On behalf of PC Financial, Vicki communicated to me an acknowledgement that the experience I had at the pavilion was very unfortunate, and that PC is apologetic that I had been subjected to “an experience like that.”

Vicki’s explanation, by the way, of why PC Financial maintains such cumbersome ID requirements for their name change process in the first place, is related to the fact that PC Financial had to develop a single policy which was suitable for application across all of Canada (“in every province”). Apparently having stricter criteria allows them to satisfy that requirement. I am not clear on how or why this is true, but I did not probe the point any further.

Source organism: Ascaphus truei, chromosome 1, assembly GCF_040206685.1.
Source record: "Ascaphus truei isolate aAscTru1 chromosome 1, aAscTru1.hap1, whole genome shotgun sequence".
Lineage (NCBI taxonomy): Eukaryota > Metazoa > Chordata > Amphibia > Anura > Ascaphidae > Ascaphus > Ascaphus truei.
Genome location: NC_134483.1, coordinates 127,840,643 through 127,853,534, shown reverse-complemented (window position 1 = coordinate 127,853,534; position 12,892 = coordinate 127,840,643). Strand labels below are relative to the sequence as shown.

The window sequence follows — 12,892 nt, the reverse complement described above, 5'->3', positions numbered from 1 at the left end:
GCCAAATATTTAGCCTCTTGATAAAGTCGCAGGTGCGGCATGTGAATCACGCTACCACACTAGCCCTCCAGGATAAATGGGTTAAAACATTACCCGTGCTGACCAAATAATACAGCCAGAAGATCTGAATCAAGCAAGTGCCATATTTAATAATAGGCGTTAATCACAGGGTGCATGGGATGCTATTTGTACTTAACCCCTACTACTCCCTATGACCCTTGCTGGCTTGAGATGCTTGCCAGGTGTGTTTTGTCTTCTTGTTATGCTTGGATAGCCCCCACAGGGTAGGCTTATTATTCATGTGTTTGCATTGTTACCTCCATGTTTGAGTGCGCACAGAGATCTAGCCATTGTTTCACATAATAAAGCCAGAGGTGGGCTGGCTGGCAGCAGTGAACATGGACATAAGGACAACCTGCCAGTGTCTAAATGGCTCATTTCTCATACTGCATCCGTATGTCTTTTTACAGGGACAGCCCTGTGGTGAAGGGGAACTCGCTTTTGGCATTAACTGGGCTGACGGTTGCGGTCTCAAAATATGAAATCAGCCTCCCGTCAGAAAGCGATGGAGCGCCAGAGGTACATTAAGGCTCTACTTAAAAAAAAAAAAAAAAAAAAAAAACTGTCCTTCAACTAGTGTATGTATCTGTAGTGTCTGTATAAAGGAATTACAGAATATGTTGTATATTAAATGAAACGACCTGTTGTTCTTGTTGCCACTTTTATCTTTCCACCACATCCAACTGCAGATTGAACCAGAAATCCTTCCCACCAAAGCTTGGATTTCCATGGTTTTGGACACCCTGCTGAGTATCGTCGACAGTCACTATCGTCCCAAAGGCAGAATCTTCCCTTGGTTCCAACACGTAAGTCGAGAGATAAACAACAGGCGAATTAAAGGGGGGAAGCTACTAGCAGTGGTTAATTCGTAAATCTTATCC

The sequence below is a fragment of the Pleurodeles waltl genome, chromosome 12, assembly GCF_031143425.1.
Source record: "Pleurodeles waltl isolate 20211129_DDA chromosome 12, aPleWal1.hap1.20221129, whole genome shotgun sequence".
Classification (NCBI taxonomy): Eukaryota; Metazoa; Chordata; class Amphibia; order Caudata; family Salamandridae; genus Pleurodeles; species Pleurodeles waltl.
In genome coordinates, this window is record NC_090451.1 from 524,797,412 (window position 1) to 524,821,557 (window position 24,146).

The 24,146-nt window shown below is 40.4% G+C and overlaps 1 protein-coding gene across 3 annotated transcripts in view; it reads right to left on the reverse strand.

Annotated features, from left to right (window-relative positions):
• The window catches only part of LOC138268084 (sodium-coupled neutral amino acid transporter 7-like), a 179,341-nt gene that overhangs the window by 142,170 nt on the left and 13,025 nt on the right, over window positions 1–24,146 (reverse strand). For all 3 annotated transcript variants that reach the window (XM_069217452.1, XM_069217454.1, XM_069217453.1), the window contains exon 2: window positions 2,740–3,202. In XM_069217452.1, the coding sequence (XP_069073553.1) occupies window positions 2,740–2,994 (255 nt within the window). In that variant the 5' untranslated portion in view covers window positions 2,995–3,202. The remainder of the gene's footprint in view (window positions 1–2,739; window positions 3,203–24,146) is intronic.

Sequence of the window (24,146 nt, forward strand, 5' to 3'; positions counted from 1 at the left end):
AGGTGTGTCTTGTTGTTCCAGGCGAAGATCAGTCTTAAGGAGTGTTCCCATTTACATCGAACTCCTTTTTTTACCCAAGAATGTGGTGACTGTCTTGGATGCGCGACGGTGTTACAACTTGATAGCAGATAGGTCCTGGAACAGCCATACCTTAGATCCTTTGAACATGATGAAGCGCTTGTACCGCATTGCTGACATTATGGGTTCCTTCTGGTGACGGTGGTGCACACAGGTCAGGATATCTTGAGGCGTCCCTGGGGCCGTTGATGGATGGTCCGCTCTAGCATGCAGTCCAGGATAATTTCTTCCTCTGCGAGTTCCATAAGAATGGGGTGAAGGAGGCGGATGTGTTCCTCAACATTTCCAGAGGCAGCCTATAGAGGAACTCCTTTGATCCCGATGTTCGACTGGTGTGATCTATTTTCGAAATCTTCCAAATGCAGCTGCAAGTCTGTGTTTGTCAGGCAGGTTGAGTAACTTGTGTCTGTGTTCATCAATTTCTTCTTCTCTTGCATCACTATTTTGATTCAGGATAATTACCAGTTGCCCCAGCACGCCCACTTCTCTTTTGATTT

She told me that her job responsibilities include working on a team she described as “Name Change Handling,” which is responsible for “accommodating exceptional name change requests,” such as mine. She outlined a special process her department can use for name changing when a customer does not have all of the ID which is normally required to fulfill PC’s unusual name change policy; but she was careful to explain that this process is only for “exceptional cases,” and is not available for all customers, nor is it documented on their website. When I asked why it is not documented on their website, she informed me that the information was deliberately omitted in order to prevent non-exceptional cases from asking to be accommodated as special requests.